And so that's the situation which they're dealing right now. There is no goodwill right now on and you were on Capitol Hill to actually do anything that they're not forced to do. So let's watch the budget. Let's see if that actually happens before the election or if it kind of gets pushed later, but that's basically the only question about where they have to work together or could work together at this point of course.

KING: And to the point it's interesting, you're never quite sure which President you get on any given day. It's kind of understated. Today the President there, even though he was denying some reporting about potential personal changes, let's listens to a very different tone on what he called a celebration yesterday.


TRUMP: You had some who used religion as a crutch. They never used it before. It's a failed Presidential Candidate, so things can happen when you fail so badly running for President. Adam Schiff is a vicious, horrible person. Nancy Pelosi is a horrible person.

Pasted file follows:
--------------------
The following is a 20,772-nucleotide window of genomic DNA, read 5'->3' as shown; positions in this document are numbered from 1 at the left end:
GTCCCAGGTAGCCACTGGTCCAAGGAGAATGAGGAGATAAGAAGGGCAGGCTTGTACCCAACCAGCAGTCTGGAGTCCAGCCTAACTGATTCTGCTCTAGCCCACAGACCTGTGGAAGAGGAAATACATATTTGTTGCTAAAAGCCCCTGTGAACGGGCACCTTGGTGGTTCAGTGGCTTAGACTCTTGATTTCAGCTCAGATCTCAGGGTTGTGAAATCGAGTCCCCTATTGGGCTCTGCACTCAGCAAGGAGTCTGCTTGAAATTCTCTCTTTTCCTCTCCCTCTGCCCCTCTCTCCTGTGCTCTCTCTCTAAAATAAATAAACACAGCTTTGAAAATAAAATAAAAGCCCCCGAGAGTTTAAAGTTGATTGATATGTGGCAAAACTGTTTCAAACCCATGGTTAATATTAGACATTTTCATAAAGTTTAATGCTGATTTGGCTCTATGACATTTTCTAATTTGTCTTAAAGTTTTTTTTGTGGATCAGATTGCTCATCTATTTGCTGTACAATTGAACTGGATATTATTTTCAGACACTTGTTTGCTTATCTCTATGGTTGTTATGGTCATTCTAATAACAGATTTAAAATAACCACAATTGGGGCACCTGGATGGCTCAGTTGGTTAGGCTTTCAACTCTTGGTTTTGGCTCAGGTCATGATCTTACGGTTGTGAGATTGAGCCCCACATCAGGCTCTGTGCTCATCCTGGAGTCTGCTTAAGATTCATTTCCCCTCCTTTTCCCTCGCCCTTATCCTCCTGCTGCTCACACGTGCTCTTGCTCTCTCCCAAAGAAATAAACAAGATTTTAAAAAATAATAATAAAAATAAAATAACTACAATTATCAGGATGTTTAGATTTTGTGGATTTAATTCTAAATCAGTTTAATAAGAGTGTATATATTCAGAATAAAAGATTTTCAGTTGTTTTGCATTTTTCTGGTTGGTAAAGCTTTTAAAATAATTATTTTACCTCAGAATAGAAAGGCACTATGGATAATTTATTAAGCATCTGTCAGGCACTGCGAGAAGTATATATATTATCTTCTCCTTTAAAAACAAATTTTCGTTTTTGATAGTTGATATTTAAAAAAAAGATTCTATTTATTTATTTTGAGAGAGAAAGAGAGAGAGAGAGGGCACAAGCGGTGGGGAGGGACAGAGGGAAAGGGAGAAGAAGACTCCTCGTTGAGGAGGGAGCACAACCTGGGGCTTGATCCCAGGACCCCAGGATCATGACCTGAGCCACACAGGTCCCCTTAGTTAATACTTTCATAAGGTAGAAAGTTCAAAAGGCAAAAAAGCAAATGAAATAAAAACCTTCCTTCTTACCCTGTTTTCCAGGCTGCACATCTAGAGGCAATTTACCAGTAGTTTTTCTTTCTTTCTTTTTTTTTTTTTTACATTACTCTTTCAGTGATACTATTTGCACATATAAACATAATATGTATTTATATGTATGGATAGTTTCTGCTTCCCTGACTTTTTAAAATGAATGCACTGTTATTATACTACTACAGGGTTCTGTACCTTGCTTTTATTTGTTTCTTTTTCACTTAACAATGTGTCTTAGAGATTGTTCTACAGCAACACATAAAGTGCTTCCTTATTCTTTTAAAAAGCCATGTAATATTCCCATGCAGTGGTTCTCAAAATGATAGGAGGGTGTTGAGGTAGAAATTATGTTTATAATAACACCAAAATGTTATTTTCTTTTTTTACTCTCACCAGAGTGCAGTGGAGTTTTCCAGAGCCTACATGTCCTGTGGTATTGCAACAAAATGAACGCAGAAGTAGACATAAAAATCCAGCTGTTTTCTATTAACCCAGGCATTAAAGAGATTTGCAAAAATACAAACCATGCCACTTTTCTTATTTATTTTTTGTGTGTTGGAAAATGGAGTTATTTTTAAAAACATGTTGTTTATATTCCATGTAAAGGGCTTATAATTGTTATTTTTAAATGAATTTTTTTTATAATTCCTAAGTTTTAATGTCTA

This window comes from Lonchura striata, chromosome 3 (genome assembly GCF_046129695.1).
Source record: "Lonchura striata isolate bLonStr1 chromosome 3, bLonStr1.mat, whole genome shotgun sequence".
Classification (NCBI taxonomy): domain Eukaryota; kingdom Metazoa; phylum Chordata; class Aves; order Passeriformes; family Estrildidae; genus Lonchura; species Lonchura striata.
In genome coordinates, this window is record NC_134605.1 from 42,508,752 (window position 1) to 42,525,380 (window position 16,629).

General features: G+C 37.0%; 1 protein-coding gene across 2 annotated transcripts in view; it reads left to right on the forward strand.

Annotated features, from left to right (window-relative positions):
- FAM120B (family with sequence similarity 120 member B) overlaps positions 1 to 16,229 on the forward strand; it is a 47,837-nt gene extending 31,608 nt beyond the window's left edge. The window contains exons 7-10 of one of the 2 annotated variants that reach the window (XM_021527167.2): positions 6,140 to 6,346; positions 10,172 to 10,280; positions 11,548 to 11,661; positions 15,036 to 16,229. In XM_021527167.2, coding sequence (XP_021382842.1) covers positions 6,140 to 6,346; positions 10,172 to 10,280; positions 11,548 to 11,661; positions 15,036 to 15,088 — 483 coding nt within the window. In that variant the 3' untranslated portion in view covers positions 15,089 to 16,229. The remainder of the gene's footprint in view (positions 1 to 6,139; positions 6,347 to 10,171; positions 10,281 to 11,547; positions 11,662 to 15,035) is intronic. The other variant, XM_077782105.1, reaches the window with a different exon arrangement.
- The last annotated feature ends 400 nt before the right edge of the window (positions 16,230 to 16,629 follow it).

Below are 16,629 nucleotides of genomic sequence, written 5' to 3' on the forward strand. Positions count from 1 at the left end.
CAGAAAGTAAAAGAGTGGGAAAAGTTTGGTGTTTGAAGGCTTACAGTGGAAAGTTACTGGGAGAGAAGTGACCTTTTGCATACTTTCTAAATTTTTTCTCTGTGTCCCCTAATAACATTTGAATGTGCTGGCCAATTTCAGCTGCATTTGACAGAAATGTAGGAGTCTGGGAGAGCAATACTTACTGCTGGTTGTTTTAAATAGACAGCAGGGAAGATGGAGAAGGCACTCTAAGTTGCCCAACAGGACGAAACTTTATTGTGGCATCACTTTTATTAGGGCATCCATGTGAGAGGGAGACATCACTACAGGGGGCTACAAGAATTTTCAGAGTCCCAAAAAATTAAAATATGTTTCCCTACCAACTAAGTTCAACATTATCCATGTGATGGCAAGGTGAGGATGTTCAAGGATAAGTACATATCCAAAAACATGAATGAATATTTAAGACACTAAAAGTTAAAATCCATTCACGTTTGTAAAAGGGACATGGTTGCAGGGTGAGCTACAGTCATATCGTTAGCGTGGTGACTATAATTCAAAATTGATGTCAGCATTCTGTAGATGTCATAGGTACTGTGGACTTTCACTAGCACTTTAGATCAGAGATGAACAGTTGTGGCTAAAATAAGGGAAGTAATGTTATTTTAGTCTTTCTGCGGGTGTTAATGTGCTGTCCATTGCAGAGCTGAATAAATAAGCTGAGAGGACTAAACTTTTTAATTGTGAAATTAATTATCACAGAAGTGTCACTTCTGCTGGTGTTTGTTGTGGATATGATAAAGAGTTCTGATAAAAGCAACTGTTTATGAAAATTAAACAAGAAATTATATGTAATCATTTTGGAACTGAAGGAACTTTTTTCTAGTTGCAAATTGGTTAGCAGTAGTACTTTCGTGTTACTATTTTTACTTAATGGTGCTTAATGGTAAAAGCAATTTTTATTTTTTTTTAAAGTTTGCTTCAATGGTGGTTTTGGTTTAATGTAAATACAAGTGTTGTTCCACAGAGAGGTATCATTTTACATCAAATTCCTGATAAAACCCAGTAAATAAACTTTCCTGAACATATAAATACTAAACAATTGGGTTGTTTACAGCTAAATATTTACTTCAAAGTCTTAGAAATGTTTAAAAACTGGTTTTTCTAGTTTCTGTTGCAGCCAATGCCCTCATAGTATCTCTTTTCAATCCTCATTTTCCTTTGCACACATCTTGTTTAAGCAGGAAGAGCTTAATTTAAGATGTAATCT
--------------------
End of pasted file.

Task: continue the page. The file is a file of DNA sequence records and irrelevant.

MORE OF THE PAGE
She said, I pray for the President, I pray for the - if the. She doesn't pray. She may pray but she prays for the opposite. But I doubt she prays at all. If I didn't fire James Comey, we would have never found this guy, because when I fired that sleazebag, all hell broke out.


KING: It's interesting both with a snapshot into the President and where his mind is right now. Having covered the White House for nine and a half plus years, that's also one of the sacred spots in the building if you will the East Room where you have big announcement and big press conferences the cross hall and corporate down and everything sleazebag, evil.

COLLINS: And that James Comey comments, saying all hell broke loose. Yes, because you fired the FBI Director who was investigating you and that's what launched the Mueller investigation so that didn't had those special counsel being appointed. So yes, that was something of the President own doing but it was remarkable to be in that room yesterday as that was happening, because we had been prepared by A to Z.